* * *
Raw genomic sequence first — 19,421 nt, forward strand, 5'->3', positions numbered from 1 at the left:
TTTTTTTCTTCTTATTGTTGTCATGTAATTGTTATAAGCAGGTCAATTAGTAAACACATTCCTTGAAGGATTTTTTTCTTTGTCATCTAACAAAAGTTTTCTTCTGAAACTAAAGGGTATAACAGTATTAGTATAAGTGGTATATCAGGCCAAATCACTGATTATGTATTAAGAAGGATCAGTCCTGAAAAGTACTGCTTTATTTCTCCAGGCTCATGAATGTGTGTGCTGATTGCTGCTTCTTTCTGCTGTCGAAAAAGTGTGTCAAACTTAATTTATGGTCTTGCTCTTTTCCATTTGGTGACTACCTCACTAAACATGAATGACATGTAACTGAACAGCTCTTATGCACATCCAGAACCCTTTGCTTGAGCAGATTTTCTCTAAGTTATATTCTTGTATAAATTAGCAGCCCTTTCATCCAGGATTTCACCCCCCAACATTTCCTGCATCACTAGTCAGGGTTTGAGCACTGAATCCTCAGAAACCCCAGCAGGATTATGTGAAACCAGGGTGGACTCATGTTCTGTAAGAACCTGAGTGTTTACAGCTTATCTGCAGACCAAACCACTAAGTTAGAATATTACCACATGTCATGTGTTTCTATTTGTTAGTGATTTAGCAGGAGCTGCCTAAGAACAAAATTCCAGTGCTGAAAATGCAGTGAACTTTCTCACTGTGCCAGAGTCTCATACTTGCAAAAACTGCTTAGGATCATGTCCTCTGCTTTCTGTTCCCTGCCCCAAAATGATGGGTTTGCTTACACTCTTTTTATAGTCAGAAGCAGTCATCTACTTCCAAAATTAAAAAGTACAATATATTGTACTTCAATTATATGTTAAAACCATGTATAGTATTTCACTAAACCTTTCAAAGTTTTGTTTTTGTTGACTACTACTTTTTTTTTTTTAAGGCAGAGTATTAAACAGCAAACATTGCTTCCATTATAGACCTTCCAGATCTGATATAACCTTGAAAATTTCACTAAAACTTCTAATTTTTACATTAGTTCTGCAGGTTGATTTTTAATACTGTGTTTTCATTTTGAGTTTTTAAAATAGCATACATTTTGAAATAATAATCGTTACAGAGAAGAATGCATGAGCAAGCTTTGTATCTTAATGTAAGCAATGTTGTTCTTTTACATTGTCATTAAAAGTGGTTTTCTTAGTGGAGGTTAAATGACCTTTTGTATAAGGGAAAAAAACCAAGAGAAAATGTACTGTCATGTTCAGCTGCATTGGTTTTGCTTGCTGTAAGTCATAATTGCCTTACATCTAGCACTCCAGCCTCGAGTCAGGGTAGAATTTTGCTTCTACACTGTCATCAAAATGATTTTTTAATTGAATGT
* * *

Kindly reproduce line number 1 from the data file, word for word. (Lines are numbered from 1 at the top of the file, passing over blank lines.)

Raw genomic sequence first — 19,421 nt, forward strand, 5'->3', positions numbered from 1 at the left: